How to Write a Killer Cover Letter

This guide will help you write the type of killer cover letter, that will really get employers keen.

by Paige Bradley, August 22, 2018
How to Write Killer Cover Letter

One last thing left to do before you send off your application – but you just don’t know how to even start with your cover letter? Writing – deleting – rewriting over and over and over again? Don’t worry we’ve all been there and this guide will help you write the type of killer cover letter, that will really get employers keen.

  1. Keep it short
  2. Don't restate your CV
  3. Never address a general audience
  4. Proofread!
  5. Make the most out of prime real estate
  6. Be specific and give examples
  7. Define your style 

1. Keep it Short

This is not the time to wax poetic about your “love of cuisine” or “passion for fashion.” Less is more in this particular arena, so keep it to a maximum of three paragraphs; that is, no more than half a page. Make sure  you will grab the reader’s attention – show curiosity, interest in the field and, most of all, personality; this can come in the form of interesting, specific historical facts or a concise explanation of exactly why the professional area or company in question has piqued your interest.

2. Don’t Restate Your CV

Cover letters are not paragraph-form CVs; this is especially pertinent when you consider that your letter will be directly attached to your resume, either in hard copy or electronically. As such, use these three paragraphs to make yourself stand out. Don’t use phrases like “My name is ___ and I’m applying for ___,” do mention the name of the company in question, and work hard to convince your audience of your sincere interest in filling a role in their team.

Give the hiring manager an intriguing glimpse of your background story, but do not list your personal strengths; instead, explain exactly what you can do for the company. But beware, avoid sounding egotistical by steering clear of pompous claims such as “I am the best ___ for the job.”

3. Never Address a General Audience

Generic salutations sound unprofessional and lazy. If you can’t be bothered to find the hiring manager’s name, you most likely are not suited to the responsibilities of the position; at least, that’s what the company will believe. Don’t let negligence rule you out. If you absolutely can’t find out who you should be addressing, address nobody, and jump right into the letter’s introduction.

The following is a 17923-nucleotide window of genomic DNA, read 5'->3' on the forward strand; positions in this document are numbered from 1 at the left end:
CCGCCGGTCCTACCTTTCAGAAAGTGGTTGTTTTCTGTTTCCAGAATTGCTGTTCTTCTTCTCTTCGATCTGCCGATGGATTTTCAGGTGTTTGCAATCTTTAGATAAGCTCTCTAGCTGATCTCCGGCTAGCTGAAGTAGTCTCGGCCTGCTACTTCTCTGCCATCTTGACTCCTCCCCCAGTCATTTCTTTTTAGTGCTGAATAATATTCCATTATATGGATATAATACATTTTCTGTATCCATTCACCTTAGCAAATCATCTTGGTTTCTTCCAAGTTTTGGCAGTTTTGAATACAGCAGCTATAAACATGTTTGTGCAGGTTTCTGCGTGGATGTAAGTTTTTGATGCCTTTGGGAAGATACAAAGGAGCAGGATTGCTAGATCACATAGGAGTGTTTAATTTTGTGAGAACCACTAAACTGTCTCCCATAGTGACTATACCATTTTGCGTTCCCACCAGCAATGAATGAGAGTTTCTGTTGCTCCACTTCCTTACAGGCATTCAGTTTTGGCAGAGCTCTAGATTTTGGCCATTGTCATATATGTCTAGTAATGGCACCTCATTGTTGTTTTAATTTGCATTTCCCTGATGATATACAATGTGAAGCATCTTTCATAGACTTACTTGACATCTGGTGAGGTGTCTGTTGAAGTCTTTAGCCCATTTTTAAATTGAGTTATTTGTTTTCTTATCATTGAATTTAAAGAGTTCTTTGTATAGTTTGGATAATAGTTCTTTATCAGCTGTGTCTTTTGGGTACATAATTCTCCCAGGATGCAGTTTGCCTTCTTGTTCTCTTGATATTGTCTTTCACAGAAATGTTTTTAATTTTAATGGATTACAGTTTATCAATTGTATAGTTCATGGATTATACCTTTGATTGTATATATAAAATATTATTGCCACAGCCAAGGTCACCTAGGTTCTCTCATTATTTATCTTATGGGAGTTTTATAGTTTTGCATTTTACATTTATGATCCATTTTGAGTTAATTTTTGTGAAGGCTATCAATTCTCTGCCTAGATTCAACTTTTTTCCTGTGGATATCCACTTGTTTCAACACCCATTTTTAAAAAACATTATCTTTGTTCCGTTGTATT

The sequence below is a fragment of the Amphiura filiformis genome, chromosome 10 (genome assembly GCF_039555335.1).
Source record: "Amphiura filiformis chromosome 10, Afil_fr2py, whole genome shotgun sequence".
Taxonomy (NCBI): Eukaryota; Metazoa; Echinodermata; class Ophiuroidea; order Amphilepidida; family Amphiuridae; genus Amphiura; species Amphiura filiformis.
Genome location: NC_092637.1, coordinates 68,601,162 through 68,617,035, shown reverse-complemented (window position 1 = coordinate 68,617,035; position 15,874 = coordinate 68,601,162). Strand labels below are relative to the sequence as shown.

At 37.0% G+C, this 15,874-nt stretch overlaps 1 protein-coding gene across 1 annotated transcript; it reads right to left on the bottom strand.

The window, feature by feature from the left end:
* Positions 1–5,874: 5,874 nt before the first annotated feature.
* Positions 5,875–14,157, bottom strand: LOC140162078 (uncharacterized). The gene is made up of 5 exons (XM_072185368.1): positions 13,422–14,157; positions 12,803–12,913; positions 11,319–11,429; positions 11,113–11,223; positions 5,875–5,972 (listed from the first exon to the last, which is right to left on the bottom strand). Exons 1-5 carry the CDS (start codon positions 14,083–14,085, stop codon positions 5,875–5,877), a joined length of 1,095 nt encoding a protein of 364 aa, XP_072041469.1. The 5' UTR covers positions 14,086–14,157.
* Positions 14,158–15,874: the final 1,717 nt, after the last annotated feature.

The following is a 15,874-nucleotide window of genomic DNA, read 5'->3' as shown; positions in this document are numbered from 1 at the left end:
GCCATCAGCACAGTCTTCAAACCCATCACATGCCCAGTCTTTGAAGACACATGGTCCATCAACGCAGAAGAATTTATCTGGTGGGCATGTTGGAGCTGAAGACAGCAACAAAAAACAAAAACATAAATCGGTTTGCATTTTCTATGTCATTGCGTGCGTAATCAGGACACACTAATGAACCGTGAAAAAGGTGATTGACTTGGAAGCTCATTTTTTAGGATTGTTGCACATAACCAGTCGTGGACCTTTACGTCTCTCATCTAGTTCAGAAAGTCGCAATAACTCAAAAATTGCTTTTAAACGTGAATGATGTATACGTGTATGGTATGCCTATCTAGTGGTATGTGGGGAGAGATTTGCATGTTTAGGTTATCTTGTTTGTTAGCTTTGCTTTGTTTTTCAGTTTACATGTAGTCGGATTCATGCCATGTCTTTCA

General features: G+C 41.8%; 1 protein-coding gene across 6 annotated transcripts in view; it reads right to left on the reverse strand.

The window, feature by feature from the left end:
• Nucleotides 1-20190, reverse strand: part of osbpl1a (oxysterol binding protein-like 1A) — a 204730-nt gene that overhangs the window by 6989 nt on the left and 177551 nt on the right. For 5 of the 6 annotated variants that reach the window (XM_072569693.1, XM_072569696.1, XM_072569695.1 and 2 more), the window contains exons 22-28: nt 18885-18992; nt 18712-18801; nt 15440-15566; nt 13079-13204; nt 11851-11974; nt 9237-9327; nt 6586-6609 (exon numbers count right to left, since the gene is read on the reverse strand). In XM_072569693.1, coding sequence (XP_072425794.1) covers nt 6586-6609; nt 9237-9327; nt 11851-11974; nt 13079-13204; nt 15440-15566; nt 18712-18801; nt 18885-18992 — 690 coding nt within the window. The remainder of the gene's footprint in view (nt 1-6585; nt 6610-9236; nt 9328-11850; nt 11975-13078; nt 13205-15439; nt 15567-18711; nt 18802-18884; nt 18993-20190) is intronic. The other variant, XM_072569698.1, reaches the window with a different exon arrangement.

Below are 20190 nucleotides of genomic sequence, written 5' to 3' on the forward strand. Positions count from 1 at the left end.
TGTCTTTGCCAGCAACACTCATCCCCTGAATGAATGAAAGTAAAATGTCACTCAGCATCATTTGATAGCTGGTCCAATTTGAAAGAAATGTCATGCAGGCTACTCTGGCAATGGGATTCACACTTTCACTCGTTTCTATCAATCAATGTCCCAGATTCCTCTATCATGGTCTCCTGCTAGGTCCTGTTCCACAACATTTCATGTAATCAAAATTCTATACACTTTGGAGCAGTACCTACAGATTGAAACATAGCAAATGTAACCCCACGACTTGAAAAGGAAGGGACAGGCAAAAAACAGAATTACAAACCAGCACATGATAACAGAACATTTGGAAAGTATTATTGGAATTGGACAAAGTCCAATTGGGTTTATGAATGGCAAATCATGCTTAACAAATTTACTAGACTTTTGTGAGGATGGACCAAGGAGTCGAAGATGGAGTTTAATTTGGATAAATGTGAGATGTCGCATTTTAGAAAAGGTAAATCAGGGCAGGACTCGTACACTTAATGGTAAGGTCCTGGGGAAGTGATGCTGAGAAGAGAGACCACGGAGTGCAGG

4. Don’t Forget Spelling and Grammar

One spelling or grammar mistake, and you’re out. Any piece of copy you send to a potential employer – hard or electronic – must be carefully and methodically proofread. Remember: one might even call a cover letter a disguised writing evaluation!

5. Get Off to a Punchy Start

The first line is make or break. Don’t introduce everything about you and then mention why you’re even interested. Whether it’s a quote, a novel insight into the field or your key motivation – the options are endless and uniqueness is key. But avoid using “Since a young age, I was interested in… ”  – we all know that’s probably not true.

6. Be Specific

Like with your CV – make sure you cut to the chase. Don’t be vague but give some context, numbers and figures. What did you do? How many people did you reach? How many customers did you get on board? Of course, make sure your examples are relevant to the company now – otherwise it’ll seem like you’re bragging. A fine balance to strike!

7. Pick Your Style

Your cover letter is likely to sound very different depending on whether you’re applying to a start-up, established consultancy or public-sector office. Make sure you know your audience and make your cover letter show that you do! The cover letter is your chance to show your future employer that you’re the right fit.

If it’s easy to tell that you’re just copy-pasting and replacing the company name, you won’t make a lasting impression.  Search their website, photos and interviews to get an idea of how they communicate with the outside world. You and they are both likely to want to work with people that “speak the same language”. Nonetheless, don’t forget to stay yourself, and adequately professional of course!

And now: Stop procrastinating by looking for advice – and GO make it happen!

Originally published July 28, 2015